Internet Shakespeare Editions

Author: Gilbert Abbott A'Beckett
Editor: Michael Best
Not Peer Reviewed

King John: A Burlesque


SCENE III. -- The Court of Philip
Enter Arthur, Constance, and Herald.
Const. (C.) Lewis wed Blanche -- Oh what is to be done?
185France friends with England -- who'll protect my son?
How dare you bring such news -- I hate your sight.
Arthur. (R.) Dear madam be a little more polite.
Const. If thou that biddest me be more polite,
Were negro black, instead of lily white.
190I might obey thee -- but thou art so fair,
It's such a shame, that I could almost swear --
Fellow, I command thee get thee gone,
And leave me with my sorrows all alone.
Herald. Pardon me, madam, saying such rude things,
195But I can't go without you to the Kings.
Const. But thou shalt go without me -- do you see,
If the Kings want me, they must come to me.
It's easy, sir, to say -- move on -- but oh!
It's quite another thing to make one go.
200My load of grief is such the earth must share it,
I'll make the Globe, one porter's knot to bear it.
Here I and sorrow sit, (Throwing herself on the ground) let Kings come bow,
This is my throne, I'm ready for a row.
SONG -- Constance.
205
Air -- "A Highland lad my love was born."
To England's throne my son was born,
Your master John, I hold in scorn;
So tell him that, as soon as you can,
And now you'd better go my nice young man.
210Sing hey, my very nice young man,
Sing ho, my precious nice young man,
You may try and move me if you can,
But you won't succeed my nice young man!
(Herald helps Constance up, -- flourish of Drums and Trumpets, Enter K. John, Philip, Lewis, Blanche, Austria, Elinor, Faulconbridge, Chatillon, and Hubert, L. Guards place two chairs in front.
215Phil. (R.C.) This is a day of jollity -- by jingo,
We'll have a ball up at the Yorkshire Stingo.
Const. (R.) I'll tell you what King Philip, it is true
This business is throughout a reg'lar do.
To fight for me you promised that you came,
220You've joined the other Party -- Oh! for shame.
I'm regularly hoax'd and that's the truth.
Aust. (In R. corner.) Peace Lady Constance.
Const. Who are you forsooth?
O Austria -- thou wretch -- thou coward slave,
225Who out of danger are exceeding brave.
You who would kick the strongest man in town,
If some one else should first have got him down.
You that from real danger always shrink,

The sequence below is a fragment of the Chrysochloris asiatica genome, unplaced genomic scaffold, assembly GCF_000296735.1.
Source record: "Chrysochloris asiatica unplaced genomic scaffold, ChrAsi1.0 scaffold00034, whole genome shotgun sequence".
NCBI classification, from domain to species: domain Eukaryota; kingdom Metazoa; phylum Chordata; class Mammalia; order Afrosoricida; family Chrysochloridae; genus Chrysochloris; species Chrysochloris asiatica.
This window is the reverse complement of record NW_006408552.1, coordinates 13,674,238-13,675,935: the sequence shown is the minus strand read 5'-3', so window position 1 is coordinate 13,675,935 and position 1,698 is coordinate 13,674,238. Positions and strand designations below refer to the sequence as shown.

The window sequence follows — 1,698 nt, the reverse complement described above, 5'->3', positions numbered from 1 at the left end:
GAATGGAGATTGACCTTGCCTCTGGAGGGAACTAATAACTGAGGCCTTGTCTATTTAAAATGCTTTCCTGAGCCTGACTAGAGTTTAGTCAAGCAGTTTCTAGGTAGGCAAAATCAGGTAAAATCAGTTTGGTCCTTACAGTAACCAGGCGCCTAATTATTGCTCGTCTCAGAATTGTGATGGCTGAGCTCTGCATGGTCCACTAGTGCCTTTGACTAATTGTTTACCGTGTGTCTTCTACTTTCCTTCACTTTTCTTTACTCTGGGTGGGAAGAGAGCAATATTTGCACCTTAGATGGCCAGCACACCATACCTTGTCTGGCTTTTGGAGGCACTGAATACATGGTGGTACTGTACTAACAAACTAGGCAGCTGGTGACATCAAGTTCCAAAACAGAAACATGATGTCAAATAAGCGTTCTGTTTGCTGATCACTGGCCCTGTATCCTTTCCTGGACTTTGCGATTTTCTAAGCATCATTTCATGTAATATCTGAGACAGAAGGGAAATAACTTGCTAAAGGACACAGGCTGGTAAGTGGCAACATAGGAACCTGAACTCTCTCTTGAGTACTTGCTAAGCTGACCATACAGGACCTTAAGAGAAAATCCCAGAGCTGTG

You are a nice young man, I do not think.
230That hide is quite enough to make one grin,
Thou perfect Neddy in a Lion's skin.
Aus. Oh, that a man such language would begin.
Faul. (From behind John's chair) Thou thorough Neddy in a Lion's skin.
Aus. You daren't say that again, I bet a pin.
235Faul. (advancing.) You thorough Neddy in a Lion's skin.
K. John. We like not this, such fools I never saw,
You both seem Neddys by your length of jaw.
(Trumpet sounds.)
(Enter, Cardinal Pandulph, L)
Pandulph. King John, I've got a message from the Pope.
240K. John. None of his usual nonsense, sir, I hope.
Pand. He asks why 'tis, you won't let Langton be
Install'd at once in Canterbury's see.
K. John. Go tell the pope, the king does as he pleases,
And at his holy threats he only sneezes.
245
SONG -- King John.
Air -- " Swiss Toy Girl."
I'm very glad to see
You sir, as a stranger;
But it's very clear to me,
250You'll be in some danger,
If soon you don't be
From this place a ranger.
So now you'd better go
To the pope back again.
255Pand. Philip of France, hear me when I command,
In the pope's name let go rash England's hand.
Aust. Obey the pope, Philip, withdraw your fin.
Faul. You thorough Neddy, in a lion's skin.
Phil. What must I do? I dread the papal power.
260K. John. (Rising.) Philip of France, you soon shall rue this hour.
Phil. (Rising.) I've got, I'm sure, as good a chance as you.
Aust. To arms!
Faul. Two legs would better answer you.
K. John. I'll serve you out, you parlezvouing thief!
265Phil. I do defy you, Jacky Bull, roast beef.
(Flourish -- Exeunt English L., French R.)